On Every Machine (Never Come Down, 2010)
For: Mouse on Mars, Boards of Canada, Gold Panda, Excepter
Byline: Pt. 2 in our ongoing obsession with the adventurous dog and his endless quest for subterranean spelunking.
Woah there, First Dog to Visit the Center of the Earth. Woah there, Boy Fruit. Wha’ happen’ here? You may recall back in March, when the TOME was first made privy to the existence of this wildly creative, talented regime of off-the-charts experimental noise-scramblers that Boy Fruit was the one making the singles, not FDVCE. Well, the tables have evidently turned. Boy Fruit’s latest (reviewed here) sunk his muted songs even deeper into the mud than before, circumventing the need for real melodic motifs with a wallowing texture that stewed humbly in its own tasty porridge of gloppy sound making for an at-least-as-satisfying listen to its predecessor, Repulsive. And so here, on the flip-side of things, is FDVCE, not half a year after the release of the amazing Colossus Archosaur, with an album that finds the artist really discovering the advantages of stabilizing noise and a seemingly random, multi-faceted palate of textures into a more rhythm-centric approach with some surprisingly banging beats and very compelling melodic hooks to front. FDVCE: we’ll make a producer out of you yet. Now, this of course isn’t always the case with On Every Machine, but it’s at least noticeable on a fairly large scale... and make no mistake, none of these are “pop” songs in the slightest. But check out the raga-stomp of “P-Queen”—though rife with machine-gun, percussive stabs and a rhythmic variance that rivals Aphex Twin in complexity, underneath it all is a head-nodding, driving forward motion that’s all but unstoppable. “Inner Dudsmind” and (the hilariously titled) “God Damn it, My Neighbors are Barbecuing?” find success in a similar way, the latter especially, having a faster groove with outer-space synths and nervous triangle patterns. The track sounds like the follow-up single to Geogaddi that Boards of Canada couldn't quite figure out for The Campfire Headphase... but you know, weirder. And harder. “Gator 6” meanwhile draws on a techno base, utilizing similar textures as Mouse on Mars did on Idiology, but again... weirder. So I guess the point is that none of On Every Machine will likely make it into your local discotec, lest the cool crowd in your town happen to be a bunch of freaky-deakies. But you and me and some other like-mindedly geeky music nerd friends of ours should be able to rock this one down in my mom’s basement next weekend at my birthday party. We'll just have to keep the volume down, and lights out by 11:00. We're going to freak out and it's gonna be amazing.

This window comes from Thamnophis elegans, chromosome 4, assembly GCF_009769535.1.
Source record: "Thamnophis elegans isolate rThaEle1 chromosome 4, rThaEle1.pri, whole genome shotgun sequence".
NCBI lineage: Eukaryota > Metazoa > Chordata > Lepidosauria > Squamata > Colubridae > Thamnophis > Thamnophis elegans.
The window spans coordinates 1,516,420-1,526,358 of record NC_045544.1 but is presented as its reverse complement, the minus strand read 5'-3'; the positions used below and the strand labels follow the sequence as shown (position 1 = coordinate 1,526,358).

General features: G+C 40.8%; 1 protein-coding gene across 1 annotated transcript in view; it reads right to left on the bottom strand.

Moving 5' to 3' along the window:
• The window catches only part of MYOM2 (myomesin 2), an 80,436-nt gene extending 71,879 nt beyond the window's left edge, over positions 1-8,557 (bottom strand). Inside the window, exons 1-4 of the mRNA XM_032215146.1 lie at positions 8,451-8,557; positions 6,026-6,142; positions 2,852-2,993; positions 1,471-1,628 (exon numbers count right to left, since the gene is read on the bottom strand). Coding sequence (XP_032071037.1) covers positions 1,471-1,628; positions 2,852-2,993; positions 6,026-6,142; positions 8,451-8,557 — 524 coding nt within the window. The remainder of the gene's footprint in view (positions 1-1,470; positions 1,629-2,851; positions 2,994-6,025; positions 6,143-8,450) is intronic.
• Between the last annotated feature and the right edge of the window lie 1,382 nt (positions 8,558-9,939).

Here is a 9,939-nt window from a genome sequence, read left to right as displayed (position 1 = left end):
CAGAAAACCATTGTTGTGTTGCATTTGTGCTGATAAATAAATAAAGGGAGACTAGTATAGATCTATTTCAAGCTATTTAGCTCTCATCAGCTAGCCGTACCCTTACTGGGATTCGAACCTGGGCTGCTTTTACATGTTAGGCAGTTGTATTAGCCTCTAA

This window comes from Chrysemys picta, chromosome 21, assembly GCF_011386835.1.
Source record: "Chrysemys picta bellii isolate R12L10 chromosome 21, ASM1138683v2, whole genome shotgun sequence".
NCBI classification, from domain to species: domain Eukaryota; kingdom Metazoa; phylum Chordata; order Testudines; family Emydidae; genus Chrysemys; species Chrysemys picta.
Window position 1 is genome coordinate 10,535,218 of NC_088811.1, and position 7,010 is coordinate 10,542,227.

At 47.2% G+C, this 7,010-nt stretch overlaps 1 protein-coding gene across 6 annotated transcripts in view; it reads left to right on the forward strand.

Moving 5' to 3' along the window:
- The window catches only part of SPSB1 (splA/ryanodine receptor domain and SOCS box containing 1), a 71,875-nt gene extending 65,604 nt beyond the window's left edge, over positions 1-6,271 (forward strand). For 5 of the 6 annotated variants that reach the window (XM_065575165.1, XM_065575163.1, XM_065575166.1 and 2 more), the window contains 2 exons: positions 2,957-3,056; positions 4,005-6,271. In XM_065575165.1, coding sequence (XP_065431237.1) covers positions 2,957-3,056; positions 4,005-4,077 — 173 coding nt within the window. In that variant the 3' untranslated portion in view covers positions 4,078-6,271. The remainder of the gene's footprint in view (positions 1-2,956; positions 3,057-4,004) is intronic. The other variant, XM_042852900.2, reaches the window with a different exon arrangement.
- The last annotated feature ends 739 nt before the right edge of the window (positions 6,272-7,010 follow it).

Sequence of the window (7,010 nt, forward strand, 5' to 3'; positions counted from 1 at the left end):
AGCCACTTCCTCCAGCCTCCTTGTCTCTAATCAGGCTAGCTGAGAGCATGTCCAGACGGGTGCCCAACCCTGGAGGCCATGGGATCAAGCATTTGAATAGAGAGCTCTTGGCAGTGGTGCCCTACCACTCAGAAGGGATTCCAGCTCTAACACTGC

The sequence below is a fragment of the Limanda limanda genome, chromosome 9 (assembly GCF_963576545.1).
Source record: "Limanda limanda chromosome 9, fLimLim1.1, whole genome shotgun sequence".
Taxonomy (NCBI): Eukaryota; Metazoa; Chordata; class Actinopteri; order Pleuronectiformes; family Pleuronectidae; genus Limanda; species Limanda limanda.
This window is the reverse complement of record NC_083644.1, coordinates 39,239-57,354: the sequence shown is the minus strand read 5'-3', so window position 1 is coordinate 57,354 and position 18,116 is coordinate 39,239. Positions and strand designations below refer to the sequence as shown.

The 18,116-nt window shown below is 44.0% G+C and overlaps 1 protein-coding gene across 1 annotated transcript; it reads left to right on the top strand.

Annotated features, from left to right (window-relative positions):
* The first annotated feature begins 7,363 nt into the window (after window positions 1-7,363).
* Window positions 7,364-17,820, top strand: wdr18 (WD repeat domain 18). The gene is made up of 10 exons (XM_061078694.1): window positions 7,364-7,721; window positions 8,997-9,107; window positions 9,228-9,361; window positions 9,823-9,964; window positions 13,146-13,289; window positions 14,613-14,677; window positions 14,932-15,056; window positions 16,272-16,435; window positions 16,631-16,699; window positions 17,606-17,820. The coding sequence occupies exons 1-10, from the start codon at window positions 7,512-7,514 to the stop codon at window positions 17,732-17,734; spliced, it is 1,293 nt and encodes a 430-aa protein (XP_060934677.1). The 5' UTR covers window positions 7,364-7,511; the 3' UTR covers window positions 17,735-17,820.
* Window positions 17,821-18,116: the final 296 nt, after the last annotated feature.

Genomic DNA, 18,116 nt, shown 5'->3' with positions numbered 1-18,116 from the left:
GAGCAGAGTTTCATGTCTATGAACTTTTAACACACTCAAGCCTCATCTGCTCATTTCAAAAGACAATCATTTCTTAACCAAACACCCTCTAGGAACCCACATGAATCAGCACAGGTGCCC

To me, what’s most impressive about FDVCE is his keen sense of space, timing, and volume—how each sound is so distinct and direct, yet mixed with constant and complete proportion to whatever else is going on, even while pieces and parts rise and fall and constantly fluctuate in texture. Some sounds are just so awesomely loud and robust, they’ll rattle your skull until your brain is mush, which is a much more pleasant experience than it might sound. Listening to On Every Machine is like being Neo in the Matrix movies (oh no I didn’t!) and seeing everything in digital binary to the point where all the random 1’s and 0’s come together to magically create a beautiful, harmonious din that surrounds your very essence. I’ll sum up shortly and sweetly... you’ve already waited long enough to get obsessed with First Dog to Visit the Center of the Earth. If you’ll notice, there’s no shiny, glimmering link down below that says “free download” anywhere on this post. That’s because both FDVCE as well as his equally inventive buzz-cousin Boy Fruit are both officially on a (really sweet looking) Chicago-based label. It’s not too late for you, however... you should absolutely visit the Never Come Down label’s site and haul in as much from these two astounding young men as your little hard drive can carry. GO!
Directed by Ryan Watson